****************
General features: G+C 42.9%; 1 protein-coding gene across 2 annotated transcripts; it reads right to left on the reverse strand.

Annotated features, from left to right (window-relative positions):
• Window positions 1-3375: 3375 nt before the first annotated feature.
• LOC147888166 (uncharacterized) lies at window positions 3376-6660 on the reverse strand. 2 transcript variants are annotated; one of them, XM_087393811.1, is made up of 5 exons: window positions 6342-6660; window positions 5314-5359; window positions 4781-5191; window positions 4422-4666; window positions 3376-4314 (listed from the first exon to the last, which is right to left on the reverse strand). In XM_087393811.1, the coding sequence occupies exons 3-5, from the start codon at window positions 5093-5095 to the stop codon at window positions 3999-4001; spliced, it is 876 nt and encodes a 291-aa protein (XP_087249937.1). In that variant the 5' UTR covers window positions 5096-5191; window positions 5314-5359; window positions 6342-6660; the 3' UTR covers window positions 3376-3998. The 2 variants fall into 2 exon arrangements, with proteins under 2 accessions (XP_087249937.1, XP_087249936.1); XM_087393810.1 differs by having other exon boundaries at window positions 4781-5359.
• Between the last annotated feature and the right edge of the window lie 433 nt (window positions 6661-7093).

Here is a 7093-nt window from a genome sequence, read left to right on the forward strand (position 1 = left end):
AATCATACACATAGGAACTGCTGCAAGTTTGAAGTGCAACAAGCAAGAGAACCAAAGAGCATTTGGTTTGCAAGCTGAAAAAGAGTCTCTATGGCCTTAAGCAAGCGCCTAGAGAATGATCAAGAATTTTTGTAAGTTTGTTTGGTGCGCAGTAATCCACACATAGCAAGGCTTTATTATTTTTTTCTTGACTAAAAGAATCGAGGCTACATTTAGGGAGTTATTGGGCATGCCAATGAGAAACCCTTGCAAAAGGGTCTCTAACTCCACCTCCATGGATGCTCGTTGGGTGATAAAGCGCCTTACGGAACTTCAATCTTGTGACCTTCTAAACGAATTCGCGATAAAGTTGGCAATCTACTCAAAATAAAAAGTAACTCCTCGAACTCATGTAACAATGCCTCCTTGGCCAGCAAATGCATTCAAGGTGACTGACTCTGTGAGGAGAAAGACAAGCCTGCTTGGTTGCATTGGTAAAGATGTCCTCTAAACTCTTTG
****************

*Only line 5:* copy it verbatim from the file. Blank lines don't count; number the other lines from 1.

• Between the last annotated feature and the right edge of the window lie 433 nt (window positions 6661-7093).